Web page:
Wednesday, December 16, 2009

Prayer of Silence

So high above all things that be
Is God uplifted, man can dare
No utterance: he prayeth best

When Silence is his sum of prayer.

…Thinkest thou, foolish man,

that with thy clapping tongue

Praise of the silent Godhead fitly can be sung?
…… Angelus Silesius

The great Polish Christian mystic, physician and poet writes these beautiful words in his book
“The Cherubinic Wanderer”. Man has a very limited view of the divine especially when he feels the need for a communion to convey his innermost feelings. The ability to use language, while it has enhanced the development of knowledge of the manifest creation, both in understanding its nature as well as in the act of controlling it, woefully falls short in communicating one’s inner state of emotions and feelings to a perceived power that has the ability to respond in a positive way towards alleviating a current state of need to one of fulfilment. Language is an evolutionary tool in the development of the human brain and hence the human mind. But mind itself is the field of action of consciousness in evoking thoughts for which language gives expression. The etymology of the word ‘evoke’ clearly points to the direction of action. Evoke comes from the Latin word ‘evocare’ which means ‘to call out’. When we need the attention of an external sentient being, we call out but when we need the attention of something of inner nature we need to ‘invoke’ and invoke comes from the Latin word ‘invocare’ which means ‘to call in’. This is the reason that the great mystic says that only foolish men resort to clapping tongues to call the divine.

Carmelite spirituality is based on
Lectio Divina. It is the most traditional way to grow in an intimate relationship with God and it is by means of this relationship that we are transformed and rendered capable of living the Divine word in all its fullness. A monk in the 12th century described the fundamental elements of Lectio Divina: - read the Word of God (lectio); reflect on the Word (meditatio), respond to the Word from the heart (oratio); rest in the Word (contemplatio).

The process of contemplation changes the human ways of thinking, loving and acting into divine ways. Our human ways are very limited and so when we read the Word of God, we are limited by our experience of life and by many other factors. It is said that one can find in the Bible reasons to support any position. It is therefore not sufficient just to read the Bible; our way of looking at things must be purified. When we meditate on the Word of God, we try to understand its meaning and what message it may have for our lives but when we do this, we are still limited. Our little world must be enlarged and our minds reformed according to the mind of Christ. When we pray from the heart, we are still using human words. Our words and thoughts, no matter how beautiful, are still human words and thoughts and it is therefore necessary that they too be purified by the Word of God. This is a divine dialogue and not a one way communication.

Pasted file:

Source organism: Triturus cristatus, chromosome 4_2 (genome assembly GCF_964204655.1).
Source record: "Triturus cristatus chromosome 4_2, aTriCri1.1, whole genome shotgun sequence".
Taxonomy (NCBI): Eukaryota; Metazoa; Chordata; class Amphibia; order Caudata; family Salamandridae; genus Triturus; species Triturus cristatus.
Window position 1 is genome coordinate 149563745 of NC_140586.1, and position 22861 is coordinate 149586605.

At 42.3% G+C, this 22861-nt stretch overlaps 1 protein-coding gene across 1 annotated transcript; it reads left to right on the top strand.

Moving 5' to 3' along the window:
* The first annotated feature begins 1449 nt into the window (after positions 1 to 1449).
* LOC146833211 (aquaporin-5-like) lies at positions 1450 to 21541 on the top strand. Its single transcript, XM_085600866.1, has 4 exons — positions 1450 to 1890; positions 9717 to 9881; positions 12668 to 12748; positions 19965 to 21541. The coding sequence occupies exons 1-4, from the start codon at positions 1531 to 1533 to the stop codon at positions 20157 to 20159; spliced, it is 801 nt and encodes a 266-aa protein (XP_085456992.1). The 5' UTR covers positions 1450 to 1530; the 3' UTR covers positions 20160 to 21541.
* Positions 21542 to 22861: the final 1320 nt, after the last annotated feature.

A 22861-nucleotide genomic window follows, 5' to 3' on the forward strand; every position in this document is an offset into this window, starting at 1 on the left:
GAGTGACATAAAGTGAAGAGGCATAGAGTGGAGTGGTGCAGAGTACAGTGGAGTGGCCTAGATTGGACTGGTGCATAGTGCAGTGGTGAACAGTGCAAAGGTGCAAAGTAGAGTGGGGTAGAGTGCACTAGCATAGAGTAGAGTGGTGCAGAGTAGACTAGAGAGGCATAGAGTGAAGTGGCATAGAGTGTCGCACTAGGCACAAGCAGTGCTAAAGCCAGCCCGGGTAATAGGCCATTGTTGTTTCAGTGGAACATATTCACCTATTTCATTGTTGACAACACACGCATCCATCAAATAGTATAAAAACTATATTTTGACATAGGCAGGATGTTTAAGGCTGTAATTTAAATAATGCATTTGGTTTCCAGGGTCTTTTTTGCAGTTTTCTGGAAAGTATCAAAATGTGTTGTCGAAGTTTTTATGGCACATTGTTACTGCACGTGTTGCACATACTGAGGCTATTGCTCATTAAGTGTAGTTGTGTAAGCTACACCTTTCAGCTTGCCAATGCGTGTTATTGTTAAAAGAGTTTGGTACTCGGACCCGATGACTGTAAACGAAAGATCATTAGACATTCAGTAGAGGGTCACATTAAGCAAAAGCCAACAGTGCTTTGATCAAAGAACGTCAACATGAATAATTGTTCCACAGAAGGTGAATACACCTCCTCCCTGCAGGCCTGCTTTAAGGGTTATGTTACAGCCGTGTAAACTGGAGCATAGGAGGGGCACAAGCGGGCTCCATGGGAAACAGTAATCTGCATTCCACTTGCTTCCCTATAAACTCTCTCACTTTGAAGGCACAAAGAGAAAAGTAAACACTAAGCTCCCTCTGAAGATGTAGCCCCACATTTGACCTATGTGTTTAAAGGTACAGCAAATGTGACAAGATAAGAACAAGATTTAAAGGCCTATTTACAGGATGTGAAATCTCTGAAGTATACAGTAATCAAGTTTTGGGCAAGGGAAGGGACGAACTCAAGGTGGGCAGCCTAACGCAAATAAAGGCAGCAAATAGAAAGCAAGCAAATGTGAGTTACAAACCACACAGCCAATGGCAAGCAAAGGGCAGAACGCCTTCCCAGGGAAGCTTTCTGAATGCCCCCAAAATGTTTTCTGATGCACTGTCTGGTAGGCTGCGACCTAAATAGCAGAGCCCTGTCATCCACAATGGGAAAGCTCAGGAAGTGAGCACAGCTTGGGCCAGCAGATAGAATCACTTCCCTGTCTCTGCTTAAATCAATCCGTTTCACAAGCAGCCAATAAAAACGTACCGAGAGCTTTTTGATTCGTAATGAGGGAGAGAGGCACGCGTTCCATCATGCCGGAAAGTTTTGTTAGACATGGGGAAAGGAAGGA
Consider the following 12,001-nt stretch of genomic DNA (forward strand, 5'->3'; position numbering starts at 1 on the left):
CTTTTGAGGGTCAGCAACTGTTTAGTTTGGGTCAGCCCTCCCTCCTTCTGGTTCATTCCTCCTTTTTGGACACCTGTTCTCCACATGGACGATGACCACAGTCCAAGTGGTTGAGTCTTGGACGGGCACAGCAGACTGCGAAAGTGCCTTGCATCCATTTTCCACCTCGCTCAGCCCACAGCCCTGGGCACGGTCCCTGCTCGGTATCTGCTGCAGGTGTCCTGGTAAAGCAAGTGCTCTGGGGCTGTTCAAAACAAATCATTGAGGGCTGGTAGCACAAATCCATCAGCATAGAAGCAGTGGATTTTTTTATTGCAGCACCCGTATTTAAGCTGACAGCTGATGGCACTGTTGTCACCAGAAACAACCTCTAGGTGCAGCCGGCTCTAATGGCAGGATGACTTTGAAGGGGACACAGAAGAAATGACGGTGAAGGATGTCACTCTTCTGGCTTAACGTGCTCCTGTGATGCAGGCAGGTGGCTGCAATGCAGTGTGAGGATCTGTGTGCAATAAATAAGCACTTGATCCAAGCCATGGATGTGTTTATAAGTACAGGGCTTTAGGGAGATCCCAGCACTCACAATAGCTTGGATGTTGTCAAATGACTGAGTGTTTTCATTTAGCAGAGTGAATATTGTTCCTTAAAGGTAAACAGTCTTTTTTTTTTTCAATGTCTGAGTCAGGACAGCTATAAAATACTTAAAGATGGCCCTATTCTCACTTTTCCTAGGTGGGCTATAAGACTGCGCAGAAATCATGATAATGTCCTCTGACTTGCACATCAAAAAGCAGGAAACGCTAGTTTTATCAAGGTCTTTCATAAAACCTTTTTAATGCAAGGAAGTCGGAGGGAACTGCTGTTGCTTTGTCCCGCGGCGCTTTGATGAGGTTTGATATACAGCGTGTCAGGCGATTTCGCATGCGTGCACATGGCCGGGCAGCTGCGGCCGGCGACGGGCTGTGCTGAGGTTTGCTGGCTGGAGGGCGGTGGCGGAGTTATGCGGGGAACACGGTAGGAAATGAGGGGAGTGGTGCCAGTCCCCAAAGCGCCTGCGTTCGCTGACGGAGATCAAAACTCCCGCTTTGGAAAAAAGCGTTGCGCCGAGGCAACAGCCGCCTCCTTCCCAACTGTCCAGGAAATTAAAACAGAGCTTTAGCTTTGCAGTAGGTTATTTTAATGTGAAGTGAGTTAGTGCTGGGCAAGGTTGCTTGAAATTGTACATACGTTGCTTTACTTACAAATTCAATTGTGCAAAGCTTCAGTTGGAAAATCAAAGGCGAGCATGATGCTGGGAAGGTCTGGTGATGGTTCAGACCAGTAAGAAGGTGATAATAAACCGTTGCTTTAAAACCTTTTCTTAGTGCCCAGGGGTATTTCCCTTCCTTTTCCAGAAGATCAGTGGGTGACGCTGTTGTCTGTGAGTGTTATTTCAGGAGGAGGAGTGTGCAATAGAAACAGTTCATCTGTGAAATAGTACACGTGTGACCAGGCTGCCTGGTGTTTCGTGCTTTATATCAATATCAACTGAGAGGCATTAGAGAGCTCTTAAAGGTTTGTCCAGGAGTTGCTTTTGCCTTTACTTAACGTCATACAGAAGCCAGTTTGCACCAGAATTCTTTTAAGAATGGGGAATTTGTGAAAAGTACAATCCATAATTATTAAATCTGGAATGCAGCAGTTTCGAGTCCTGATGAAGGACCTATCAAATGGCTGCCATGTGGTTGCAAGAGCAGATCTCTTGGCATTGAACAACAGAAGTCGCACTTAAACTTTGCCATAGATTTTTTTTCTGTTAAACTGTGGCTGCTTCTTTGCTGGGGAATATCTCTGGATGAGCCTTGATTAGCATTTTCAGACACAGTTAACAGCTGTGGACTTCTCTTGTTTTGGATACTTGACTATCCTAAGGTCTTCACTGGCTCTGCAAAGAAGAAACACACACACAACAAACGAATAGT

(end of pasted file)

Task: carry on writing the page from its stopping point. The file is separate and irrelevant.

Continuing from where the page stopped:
St. John of the Cross wrote that God spoke one word and that word was His Son; this Word God repeats in an eternal silence and in silence must it ever be heard by the soul.
Lectio Divina moves towards silence. When our words and our beautiful thoughts are no longer sufficient, only silence can give an adequate response to the Word of God.

Love to you all


  1. Not only with god,even in our effrt to build up genuine human relationship,our words and process of thinking are often limited by narrowed down targets. The scope of any true relationship must be unrestricted and devoid of selfish goals. I feel the essence of purification you mention in the blog should begin from removing personal agenda -in any form of relationship,either divine or human.

  2. Subathra, Thanks for the feedback with your multilateral thinking.

  3. In this context I would like to share with you one of the dohas of Sufi saint Kabirdas.
    "The beads of the rosary rotates with great speed and the tongue loudly utters God's name but the mind goes in ten different direction and this is not prayer."

  4. Beautifully quoted and very apt.
    Thanks SS!